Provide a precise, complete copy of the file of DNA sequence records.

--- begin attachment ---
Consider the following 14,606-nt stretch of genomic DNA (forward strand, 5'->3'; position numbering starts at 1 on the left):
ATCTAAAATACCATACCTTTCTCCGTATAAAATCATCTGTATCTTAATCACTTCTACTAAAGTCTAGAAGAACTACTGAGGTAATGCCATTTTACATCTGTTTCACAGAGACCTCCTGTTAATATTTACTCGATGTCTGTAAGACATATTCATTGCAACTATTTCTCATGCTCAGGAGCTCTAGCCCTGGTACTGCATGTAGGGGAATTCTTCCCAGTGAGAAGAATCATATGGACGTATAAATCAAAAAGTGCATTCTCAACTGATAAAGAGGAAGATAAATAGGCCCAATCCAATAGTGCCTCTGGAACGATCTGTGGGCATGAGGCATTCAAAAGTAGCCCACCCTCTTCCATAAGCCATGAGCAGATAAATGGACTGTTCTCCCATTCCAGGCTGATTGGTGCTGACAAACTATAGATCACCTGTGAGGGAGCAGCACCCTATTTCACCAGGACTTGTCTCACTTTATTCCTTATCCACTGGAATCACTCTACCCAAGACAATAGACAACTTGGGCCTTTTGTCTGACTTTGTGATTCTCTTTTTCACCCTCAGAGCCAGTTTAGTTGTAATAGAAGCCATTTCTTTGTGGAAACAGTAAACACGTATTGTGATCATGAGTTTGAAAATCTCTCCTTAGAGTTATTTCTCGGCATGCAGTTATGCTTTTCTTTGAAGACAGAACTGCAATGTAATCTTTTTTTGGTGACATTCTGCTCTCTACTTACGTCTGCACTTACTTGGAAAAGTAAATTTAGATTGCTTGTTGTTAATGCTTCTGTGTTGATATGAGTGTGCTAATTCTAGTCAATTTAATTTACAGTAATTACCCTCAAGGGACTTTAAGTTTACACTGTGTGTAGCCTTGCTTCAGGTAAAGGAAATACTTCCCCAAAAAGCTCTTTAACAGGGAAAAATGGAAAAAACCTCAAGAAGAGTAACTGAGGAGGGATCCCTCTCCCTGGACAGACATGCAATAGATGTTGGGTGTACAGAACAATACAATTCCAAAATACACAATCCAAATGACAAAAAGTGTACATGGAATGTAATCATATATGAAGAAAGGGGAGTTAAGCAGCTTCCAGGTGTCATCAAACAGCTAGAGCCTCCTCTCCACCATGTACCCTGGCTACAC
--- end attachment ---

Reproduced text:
Consider the following 14,606-nt stretch of genomic DNA (forward strand, 5'->3'; position numbering starts at 1 on the left):
ATCTAAAATACCATACCTTTCTCCGTATAAAATCATCTGTATCTTAATCACTTCTACTAAAGTCTAGAAGAACTACTGAGGTAATGCCATTTTACATCTGTTTCACAGAGACCTCCTGTTAATATTTACTCGATGTCTGTAAGACATATTCATTGCAACTATTTCTCATGCTCAGGAGCTCTAGCCCTGGTACTGCATGTAGGGGAATTCTTCCCAGTGAGAAGAATCATATGGACGTATAAATCAAAAAGTGCATTCTCAACTGATAAAGAGGAAGATAAATAGGCCCAATCCAATAGTGCCTCTGGAACGATCTGTGGGCATGAGGCATTCAAAAGTAGCCCACCCTCTTCCATAAGCCATGAGCAGATAAATGGACTGTTCTCCCATTCCAGGCTGATTGGTGCTGACAAACTATAGATCACCTGTGAGGGAGCAGCACCCTATTTCACCAGGACTTGTCTCACTTTATTCCTTATCCACTGGAATCACTCTACCCAAGACAATAGACAACTTGGGCCTTTTGTCTGACTTTGTGATTCTCTTTTTCACCCTCAGAGCCAGTTTAGTTGTAATAGAAGCCATTTCTTTGTGGAAACAGTAAACACGTATTGTGATCATGAGTTTGAAAATCTCTCCTTAGAGTTATTTCTCGGCATGCAGTTATGCTTTTCTTTGAAGACAGAACTGCAATGTAATCTTTTTTTGGTGACATTCTGCTCTCTACTTACGTCTGCACTTACTTGGAAAAGTAAATTTAGATTGCTTGTTGTTAATGCTTCTGTGTTGATATGAGTGTGCTAATTCTAGTCAATTTAATTTACAGTAATTACCCTCAAGGGACTTTAAGTTTACACTGTGTGTAGCCTTGCTTCAGGTAAAGGAAATACTTCCCCAAAAAGCTCTTTAACAGGGAAAAATGGAAAAAACCTCAAGAAGAGTAACTGAGGAGGGATCCCTCTCCCTGGACAGACATGCAATAGATGTTGGGTGTACAGAACAATACAATTCCAAAATACACAATCCAAATGACAAAAAGTGTACATGGAATGTAATCATATATGAAGAAAGGGGAGTTAAGCAGCTTCCAGGTGTCATCAAACAGCTAGAGCCTCCTCTCCACCATGTACCCTGGCTACAC